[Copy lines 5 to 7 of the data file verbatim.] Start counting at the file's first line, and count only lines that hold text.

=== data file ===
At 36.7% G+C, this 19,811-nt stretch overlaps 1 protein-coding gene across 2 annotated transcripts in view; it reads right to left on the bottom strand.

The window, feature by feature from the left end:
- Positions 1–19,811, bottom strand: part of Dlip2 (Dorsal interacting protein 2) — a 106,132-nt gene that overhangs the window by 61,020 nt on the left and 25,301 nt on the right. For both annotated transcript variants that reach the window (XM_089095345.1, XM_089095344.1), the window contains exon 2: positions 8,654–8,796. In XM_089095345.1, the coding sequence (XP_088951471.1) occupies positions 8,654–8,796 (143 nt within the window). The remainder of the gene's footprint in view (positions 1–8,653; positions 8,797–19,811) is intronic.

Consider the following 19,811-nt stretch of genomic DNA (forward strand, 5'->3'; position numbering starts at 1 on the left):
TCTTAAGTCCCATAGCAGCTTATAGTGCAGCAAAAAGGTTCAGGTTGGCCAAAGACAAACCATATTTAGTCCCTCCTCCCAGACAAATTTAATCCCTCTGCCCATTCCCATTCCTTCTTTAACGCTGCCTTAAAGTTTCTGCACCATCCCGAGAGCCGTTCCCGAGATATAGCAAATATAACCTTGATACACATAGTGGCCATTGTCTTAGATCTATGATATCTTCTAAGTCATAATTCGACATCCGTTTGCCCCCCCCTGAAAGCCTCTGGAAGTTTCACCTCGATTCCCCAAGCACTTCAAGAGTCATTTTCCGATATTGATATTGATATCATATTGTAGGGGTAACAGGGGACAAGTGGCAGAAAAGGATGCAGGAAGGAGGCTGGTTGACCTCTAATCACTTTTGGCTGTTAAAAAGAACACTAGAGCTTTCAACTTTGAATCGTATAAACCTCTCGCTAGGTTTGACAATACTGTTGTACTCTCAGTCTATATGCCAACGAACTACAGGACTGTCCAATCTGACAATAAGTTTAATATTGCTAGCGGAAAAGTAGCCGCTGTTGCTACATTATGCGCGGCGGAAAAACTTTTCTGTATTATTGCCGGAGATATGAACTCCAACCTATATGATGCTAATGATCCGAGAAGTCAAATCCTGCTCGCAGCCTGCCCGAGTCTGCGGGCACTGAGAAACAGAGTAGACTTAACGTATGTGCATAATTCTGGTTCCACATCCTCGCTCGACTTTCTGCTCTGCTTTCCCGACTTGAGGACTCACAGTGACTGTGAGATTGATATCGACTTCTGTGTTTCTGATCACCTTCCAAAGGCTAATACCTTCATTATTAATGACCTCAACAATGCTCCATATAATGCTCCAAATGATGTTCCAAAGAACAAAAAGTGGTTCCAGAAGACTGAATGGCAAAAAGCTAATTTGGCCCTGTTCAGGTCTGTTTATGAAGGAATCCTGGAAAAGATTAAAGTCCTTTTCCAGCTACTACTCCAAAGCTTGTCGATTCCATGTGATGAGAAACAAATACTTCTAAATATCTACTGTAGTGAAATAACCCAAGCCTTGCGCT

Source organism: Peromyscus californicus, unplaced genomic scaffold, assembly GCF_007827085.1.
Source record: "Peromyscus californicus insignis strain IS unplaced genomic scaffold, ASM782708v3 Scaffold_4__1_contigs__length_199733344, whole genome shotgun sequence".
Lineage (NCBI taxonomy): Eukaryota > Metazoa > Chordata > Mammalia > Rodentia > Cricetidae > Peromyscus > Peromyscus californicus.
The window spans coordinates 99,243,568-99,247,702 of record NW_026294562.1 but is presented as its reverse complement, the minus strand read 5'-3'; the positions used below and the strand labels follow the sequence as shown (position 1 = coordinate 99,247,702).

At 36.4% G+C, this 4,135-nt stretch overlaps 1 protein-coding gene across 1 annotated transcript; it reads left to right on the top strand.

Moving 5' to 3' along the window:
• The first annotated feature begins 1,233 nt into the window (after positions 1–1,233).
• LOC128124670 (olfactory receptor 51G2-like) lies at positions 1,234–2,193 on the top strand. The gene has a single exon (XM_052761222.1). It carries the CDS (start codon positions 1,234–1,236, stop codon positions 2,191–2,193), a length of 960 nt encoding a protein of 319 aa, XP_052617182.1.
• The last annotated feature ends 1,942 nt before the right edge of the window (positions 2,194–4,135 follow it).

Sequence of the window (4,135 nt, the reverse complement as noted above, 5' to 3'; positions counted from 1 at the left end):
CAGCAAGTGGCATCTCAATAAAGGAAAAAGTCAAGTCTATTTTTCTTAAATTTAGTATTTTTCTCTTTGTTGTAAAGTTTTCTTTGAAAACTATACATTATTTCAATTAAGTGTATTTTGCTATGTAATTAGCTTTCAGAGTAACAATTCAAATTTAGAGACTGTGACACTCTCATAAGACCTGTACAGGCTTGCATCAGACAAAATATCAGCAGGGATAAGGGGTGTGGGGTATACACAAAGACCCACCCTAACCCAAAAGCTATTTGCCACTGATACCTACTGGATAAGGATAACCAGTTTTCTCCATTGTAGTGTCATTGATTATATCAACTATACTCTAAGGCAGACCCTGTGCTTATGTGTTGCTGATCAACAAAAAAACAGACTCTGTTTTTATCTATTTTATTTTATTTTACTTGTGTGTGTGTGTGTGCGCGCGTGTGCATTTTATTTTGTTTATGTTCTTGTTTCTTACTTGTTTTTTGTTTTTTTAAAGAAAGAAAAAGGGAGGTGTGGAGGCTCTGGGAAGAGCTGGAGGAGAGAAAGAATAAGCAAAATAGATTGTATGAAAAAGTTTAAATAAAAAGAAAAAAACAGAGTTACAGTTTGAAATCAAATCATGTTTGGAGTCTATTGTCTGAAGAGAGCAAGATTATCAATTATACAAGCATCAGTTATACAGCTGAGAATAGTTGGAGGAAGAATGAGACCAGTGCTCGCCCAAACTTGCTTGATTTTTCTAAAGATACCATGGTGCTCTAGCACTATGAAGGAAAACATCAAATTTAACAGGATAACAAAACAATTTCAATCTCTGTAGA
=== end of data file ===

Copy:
TCTTAAGTCCCATAGCAGCTTATAGTGCAGCAAAAAGGTTCAGGTTGGCCAAAGACAAACCATATTTAGTCCCTCCTCCCAGACAAATTTAATCCCTCTGCCCATTCCCATTCCTTCTTTAACGCTGCCTTAAAGTTTCTGCACCATCCCGAGAGCCGTTCCCGAGATATAGCAAATATAACCTTGATACACATAGTGGCCATTGTCTTAGATCTATGATATCTTCTAAGTCATAATTCGACATCCGTTTGCCCCCCCCTGAAAGCCTCTGGAAGTTTCACCTCGATTCCCCAAGCACTTCAAGAGTCATTTTCCGATATTGATATTGATATCATATTGTAGGGGTAACAGGGGACAAGTGGCAGAAAAGGATGCAGGAAGGAGGCTGGTTGACCTCTAATCACTTTTGGCTGTTAAAAAGAACACTAGAGCTTTCAACTTTGAATCGTATAAACCTCTCGCTAGGTTTGACAATACTGTTGTACTCTCAGTCTATATGCCAACGAACTACAGGACTGTCCAATCTGACAATAAGTTTAATATTGCTAGCGGAAAAGTAGCCGCTGTTGCTACATTATGCGCGGCGGAAAAACTTTTCTGTATTATTGCCGGAGATATGAACTCCAACCTATATGATGCTAATGATCCGAGAAGTCAAATCCTGCTCGCAGCCTGCCCGAGTCTGCGGGCACTGAGAAACAGAGTAGACTTAACGTATGTGCATAATTCTGGTTCCACATCCTCGCTCGACTTTCTGCTCTGCTTTCCCGACTTGAGGACTCACAGTGACTGTGAGATTGATATCGACTTCTGTGTTTCTGATCACCTTCCAAAGGCTAATACCTTCATTATTAATGACCTCAACAATGCTCCATATAATGCTCCAAATGATGTTCCAAAGAACAAAAAGTGGTTCCAGAAGACTGAATGGCAAAAAGCTAATTTGGCCCTGTTCAGGTCTGTTTATGAAGGAATCCTGGAAAAGATTAAAGTCCTTTTCCAGCTACTACTCCAAAGCTTGTCGATTCCATGTGATGAGAAACAAATACTTCTAAATATCTACTGTAGTGAAATAACCCAAGCCTTGCGCT

Source organism: Peromyscus californicus, unplaced genomic scaffold, assembly GCF_007827085.1.
Source record: "Peromyscus californicus insignis strain IS unplaced genomic scaffold, ASM782708v3 Scaffold_4__1_contigs__length_199733344, whole genome shotgun sequence".